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Observing the Reaction Kinetics of Sucrose with Polarimetry

Experiment #15 from Organic Chemistry with Vernier

Education Level


Polarimeters can be used in kinetics experiments to follow the change in concentration of an optically active sample as a reaction proceeds. Sugars are common examples of optically active compounds. Sucrose is a disaccharide that can be broken down into its two substituent monosaccharides, glucose and fructose.

This process occurs too slowly in water to be monitored on any real time scale, so a catalyst, acid or enzyme, must be added to accelerate the reaction rate. In this experiment, hydrochloric acid is used to catalyze the reaction while its rate is monitored using a polarimeter. The experiment will be repeated using the enzyme invertase to catalyze the reaction.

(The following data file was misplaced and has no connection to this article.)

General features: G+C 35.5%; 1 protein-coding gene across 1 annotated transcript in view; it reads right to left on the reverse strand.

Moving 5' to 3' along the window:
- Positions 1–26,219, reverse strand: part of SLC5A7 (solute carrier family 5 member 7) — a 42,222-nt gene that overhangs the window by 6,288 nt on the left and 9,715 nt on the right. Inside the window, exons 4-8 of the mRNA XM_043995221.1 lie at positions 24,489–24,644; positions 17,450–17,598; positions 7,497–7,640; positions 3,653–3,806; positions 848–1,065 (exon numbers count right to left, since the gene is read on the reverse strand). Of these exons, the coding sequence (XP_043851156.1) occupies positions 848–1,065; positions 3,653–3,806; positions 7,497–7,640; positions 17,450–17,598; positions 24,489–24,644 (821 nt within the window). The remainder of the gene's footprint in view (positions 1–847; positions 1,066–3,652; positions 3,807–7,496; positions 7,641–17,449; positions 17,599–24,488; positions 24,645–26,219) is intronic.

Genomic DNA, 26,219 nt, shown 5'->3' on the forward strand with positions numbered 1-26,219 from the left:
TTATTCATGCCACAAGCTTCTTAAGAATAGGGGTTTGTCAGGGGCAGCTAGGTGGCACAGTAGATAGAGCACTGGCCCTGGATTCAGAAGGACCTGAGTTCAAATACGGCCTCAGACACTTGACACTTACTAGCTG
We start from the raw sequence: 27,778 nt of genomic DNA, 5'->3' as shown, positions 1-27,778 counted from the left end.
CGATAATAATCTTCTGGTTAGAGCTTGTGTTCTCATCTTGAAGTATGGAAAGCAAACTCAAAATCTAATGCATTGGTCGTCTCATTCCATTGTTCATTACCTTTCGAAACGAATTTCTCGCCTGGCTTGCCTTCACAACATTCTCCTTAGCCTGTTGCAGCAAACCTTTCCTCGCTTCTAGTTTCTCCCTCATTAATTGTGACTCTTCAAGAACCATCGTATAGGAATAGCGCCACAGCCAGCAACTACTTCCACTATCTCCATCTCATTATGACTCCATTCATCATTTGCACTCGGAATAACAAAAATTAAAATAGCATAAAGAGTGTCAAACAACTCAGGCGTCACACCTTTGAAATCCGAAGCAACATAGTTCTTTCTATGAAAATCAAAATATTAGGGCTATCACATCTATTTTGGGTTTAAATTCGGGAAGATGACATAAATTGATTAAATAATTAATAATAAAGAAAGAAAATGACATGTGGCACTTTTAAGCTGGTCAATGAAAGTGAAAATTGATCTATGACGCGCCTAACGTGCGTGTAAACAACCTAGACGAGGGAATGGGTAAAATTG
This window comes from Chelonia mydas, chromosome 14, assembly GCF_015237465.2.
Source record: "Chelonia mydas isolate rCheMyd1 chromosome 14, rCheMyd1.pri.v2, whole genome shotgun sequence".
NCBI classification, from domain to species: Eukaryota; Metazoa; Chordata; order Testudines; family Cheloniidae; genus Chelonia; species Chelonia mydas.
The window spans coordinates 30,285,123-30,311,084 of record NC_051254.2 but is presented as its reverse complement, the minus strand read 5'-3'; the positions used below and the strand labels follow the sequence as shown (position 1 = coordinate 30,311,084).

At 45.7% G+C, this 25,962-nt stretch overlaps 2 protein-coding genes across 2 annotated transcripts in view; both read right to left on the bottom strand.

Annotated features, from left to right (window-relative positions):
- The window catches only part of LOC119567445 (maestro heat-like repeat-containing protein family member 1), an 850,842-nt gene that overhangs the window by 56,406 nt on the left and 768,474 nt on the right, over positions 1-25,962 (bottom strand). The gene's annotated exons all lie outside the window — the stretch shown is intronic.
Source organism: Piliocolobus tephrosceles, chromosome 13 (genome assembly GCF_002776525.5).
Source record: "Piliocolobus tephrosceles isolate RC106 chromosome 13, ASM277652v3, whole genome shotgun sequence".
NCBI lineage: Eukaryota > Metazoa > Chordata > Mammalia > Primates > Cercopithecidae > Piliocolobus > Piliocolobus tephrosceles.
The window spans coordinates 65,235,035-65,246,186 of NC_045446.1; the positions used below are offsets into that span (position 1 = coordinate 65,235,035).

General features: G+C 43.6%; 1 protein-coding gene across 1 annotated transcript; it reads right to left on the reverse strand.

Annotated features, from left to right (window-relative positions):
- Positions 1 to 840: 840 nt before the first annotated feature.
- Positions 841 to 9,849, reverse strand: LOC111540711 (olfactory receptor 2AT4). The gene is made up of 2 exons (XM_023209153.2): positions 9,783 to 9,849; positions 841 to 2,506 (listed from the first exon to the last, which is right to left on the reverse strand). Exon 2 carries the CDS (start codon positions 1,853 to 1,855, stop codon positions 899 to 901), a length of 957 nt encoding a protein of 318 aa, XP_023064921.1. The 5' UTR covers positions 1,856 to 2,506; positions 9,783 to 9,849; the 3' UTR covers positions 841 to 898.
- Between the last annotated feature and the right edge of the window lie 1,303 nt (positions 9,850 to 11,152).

In this experiment, you will

  • Calculate the specific rotation of sucrose using a Polarimeter.
  • Observe the cleavage kinetics of sucrose with an acid catalyst, hydrochloric acid.
  • Observe the cleavage kinetics of sucrose with an enzyme catalyst, invertase.
  • Calculate the rate constant for each run from the rotational readings.

Sensors and Equipment

This experiment features the following sensors and equipment. Additional equipment may be required.

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This experiment is #15 of Organic Chemistry with Vernier. The experiment in the book includes student instructions as well as instructor information for set up, helpful hints, and sample graphs and data.

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Organic Chemistry with Vernier e-book cover